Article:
Erin Cone at the Wally Workman Gallery

"The figurative acrylics and oils of Austin's Erin Cone reveal no specific flow of story; neither are they reproduced as visual elements of what the hipper literati like to call graphic novels. Cone's portraits stand alone," writes Wayne Alan Brenner. See Cone's second annual exhibition at the Wally Workman Gallery during August, and be pleased with your decision.

<i>4pm</i>
4pm

The human face, reduced to planes of color.

<i>Close Up</i>
Close Up

Well, maybe not reduced --"reduced" is such a reductive word -- but, rather, distilled: distilled to a more basic arrangement of hues and surfaces, the better to evoke the attitudes and emotions of that face's interior, of the soul-shaped hand within a puppet of complicated meat. Some of the best comics illustrators do this in service of their sequential narrative; witness especially the work of Adrian Tomine and Daniel Clowes. The figurative acrylics and oils of Austin's Erin Cone, though, reveal no specific flow of story; neither are they reproduced as visual elements of what the hipper literati like to call graphic novels. Cone's portraits stand alone -- each human moment, precisely rendered, to its own canvas. Each moment, expertly captured by this UT fine arts grad ('98), only hinting at stories leading up to and away from its framed representation.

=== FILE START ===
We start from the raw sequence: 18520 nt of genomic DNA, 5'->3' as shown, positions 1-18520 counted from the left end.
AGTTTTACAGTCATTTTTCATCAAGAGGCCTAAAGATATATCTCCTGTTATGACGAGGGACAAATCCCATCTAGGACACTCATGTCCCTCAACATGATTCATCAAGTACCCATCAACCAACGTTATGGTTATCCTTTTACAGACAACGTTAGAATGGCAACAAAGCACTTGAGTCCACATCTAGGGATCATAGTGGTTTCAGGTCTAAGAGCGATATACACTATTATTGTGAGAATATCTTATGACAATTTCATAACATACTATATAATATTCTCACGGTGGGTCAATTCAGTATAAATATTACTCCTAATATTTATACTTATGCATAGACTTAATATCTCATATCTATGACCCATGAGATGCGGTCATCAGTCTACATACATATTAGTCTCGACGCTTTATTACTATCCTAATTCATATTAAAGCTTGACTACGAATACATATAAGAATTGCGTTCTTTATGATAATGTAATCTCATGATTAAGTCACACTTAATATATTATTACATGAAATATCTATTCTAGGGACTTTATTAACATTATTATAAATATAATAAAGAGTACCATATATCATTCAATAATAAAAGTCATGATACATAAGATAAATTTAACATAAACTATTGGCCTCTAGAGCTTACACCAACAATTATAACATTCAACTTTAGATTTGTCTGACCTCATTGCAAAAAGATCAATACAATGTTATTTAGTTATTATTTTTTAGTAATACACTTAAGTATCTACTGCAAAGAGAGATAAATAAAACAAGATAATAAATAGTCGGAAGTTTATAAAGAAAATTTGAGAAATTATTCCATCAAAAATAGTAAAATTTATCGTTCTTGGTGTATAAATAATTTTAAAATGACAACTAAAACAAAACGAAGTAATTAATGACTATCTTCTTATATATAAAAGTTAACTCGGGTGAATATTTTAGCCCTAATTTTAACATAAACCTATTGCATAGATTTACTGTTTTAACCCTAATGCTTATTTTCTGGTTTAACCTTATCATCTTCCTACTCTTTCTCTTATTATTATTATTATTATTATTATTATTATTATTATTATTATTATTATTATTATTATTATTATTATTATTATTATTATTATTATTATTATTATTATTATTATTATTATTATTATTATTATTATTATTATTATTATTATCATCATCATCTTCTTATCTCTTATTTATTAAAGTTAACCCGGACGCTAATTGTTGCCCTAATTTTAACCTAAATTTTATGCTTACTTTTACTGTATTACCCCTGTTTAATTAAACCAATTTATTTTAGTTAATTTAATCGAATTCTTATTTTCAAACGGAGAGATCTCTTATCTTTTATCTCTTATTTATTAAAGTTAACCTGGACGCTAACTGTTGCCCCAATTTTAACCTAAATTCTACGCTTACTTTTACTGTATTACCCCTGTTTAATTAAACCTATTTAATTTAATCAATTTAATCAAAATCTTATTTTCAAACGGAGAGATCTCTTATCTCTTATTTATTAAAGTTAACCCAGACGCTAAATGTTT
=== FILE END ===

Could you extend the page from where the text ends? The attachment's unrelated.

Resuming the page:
Many of these moments are currently on display at the Wally Workman Gallery, for Cone's second annual exhibit is in that fine space on the tonier side of Sixth Street. A visit before the show closes (Aug. 31) is sure to be a highlight in the sequence of your own day. Call 472-7428 or visit www.wallyworkman.com for more details.

Also: The Latino Comedy Fiesta, with Pablo Francisco, Justin Sanders, Jesse Pangelinian, the critically acclaimed Latino Comedy Project, and more. Friday-Saturday, Aug. 16-17, 8pm. Paramount Theatre, 714 Congress. $16 and up. 469-7469. See Arts Listings for more.

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KEYWORDS FOR THIS STORY

Erin Cone, Adrian Tomine, Daniel Clowes, Wally Workman Gallery

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